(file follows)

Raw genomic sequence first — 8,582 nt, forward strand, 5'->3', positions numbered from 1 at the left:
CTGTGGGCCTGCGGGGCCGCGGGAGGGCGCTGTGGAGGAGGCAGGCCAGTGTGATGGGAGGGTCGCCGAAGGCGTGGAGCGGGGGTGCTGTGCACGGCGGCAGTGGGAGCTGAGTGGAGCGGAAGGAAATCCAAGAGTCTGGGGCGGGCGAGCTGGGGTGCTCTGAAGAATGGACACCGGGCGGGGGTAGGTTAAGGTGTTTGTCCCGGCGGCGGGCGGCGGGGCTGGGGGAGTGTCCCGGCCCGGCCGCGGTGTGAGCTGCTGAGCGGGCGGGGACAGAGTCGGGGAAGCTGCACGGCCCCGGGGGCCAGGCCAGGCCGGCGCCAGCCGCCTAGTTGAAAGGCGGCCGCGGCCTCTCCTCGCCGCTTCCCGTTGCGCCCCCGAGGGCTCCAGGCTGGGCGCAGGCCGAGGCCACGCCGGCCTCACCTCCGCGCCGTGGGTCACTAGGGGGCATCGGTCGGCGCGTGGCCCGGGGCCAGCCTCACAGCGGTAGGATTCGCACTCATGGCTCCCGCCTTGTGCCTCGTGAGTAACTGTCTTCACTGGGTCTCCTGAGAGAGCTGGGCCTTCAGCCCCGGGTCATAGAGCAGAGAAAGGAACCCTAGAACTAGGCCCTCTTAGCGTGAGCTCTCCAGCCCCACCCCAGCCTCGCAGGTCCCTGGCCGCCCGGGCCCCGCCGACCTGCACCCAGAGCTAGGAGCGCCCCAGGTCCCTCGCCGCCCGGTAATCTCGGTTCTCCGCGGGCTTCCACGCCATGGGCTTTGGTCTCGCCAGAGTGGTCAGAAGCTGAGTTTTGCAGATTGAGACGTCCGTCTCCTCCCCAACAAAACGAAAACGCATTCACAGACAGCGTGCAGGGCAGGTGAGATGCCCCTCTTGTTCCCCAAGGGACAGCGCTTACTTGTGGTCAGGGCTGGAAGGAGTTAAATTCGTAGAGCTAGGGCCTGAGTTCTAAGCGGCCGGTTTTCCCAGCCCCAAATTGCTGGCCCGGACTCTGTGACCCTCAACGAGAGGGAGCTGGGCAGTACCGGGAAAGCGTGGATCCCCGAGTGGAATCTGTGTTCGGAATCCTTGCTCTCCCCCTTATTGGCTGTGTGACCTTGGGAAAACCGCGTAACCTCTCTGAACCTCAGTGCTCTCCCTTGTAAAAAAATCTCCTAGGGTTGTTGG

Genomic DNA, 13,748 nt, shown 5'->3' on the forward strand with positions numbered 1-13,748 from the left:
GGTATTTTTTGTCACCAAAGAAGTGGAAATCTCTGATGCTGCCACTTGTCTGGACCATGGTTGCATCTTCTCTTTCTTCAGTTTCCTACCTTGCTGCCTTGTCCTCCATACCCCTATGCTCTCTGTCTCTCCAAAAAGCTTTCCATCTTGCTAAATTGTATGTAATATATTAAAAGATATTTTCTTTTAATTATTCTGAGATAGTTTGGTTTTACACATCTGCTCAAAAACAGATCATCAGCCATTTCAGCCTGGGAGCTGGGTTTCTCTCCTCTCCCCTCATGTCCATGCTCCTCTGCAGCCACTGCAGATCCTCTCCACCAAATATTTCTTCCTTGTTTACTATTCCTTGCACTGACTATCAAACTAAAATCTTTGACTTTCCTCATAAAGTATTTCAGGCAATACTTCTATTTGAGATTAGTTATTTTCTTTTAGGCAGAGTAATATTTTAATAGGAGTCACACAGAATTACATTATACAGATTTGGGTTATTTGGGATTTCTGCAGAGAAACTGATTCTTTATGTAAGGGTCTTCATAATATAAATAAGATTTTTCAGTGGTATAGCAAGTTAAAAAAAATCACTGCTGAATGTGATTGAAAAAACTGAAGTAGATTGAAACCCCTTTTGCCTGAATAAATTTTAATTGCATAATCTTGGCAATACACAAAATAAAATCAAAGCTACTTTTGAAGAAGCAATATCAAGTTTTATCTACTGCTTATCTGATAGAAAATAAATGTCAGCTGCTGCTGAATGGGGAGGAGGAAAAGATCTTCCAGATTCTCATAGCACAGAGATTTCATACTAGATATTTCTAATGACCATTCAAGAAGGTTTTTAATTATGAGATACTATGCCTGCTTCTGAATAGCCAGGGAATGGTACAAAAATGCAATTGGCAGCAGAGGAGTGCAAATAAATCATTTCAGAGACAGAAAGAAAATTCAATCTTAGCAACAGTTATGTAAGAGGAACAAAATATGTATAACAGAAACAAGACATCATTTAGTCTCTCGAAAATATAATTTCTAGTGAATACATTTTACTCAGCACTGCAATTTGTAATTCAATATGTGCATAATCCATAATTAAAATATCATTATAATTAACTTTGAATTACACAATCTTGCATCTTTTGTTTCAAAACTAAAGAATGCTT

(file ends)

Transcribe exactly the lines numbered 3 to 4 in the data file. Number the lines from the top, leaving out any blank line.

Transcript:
Genomic DNA, 13,748 nt, shown 5'->3' on the forward strand with positions numbered 1-13,748 from the left:
GGTATTTTTTGTCACCAAAGAAGTGGAAATCTCTGATGCTGCCACTTGTCTGGACCATGGTTGCATCTTCTCTTTCTTCAGTTTCCTACCTTGCTGCCTTGTCCTCCATACCCCTATGCTCTCTGTCTCTCCAAAAAGCTTTCCATCTTGCTAAATTGTATGTAATATATTAAAAGATATTTTCTTTTAATTATTCTGAGATAGTTTGGTTTTACACATCTGCTCAAAAACAGATCATCAGCCATTTCAGCCTGGGAGCTGGGTTTCTCTCCTCTCCCCTCATGTCCATGCTCCTCTGCAGCCACTGCAGATCCTCTCCACCAAATATTTCTTCCTTGTTTACTATTCCTTGCACTGACTATCAAACTAAAATCTTTGACTTTCCTCATAAAGTATTTCAGGCAATACTTCTATTTGAGATTAGTTATTTTCTTTTAGGCAGAGTAATATTTTAATAGGAGTCACACAGAATTACATTATACAGATTTGGGTTATTTGGGATTTCTGCAGAGAAACTGATTCTTTATGTAAGGGTCTTCATAATATAAATAAGATTTTTCAGTGGTATAGCAAGTTAAAAAAAATCACTGCTGAATGTGATTGAAAAAACTGAAGTAGATTGAAACCCCTTTTGCCTGAATAAATTTTAATTGCATAATCTTGGCAATACACAAAATAAAATCAAAGCTACTTTTGAAGAAGCAATATCAAGTTTTATCTACTGCTTATCTGATAGAAAATAAATGTCAGCTGCTGCTGAATGGGGAGGAGGAAAAGATCTTCCAGATTCTCATAGCACAGAGATTTCATACTAGATATTTCTAATGACCATTCAAGAAGGTTTTTAATTATGAGATACTATGCCTGCTTCTGAATAGCCAGGGAATGGTACAAAAATGCAATTGGCAGCAGAGGAGTGCAAATAAATCATTTCAGAGACAGAAAGAAAATTCAATCTTAGCAACAGTTATGTAAGAGGAACAAAATATGTATAACAGAAACAAGACATCATTTAGTCTCTCGAAAATATAATTTCTAGTGAATACATTTTACTCAGCACTGCAATTTGTAATTCAATATGTGCATAATCCATAATTAAAATATCATTATAATTAACTTTGAATTACACAATCTTGCATCTTTTGTTTCAAAACTAAAGAATGCTT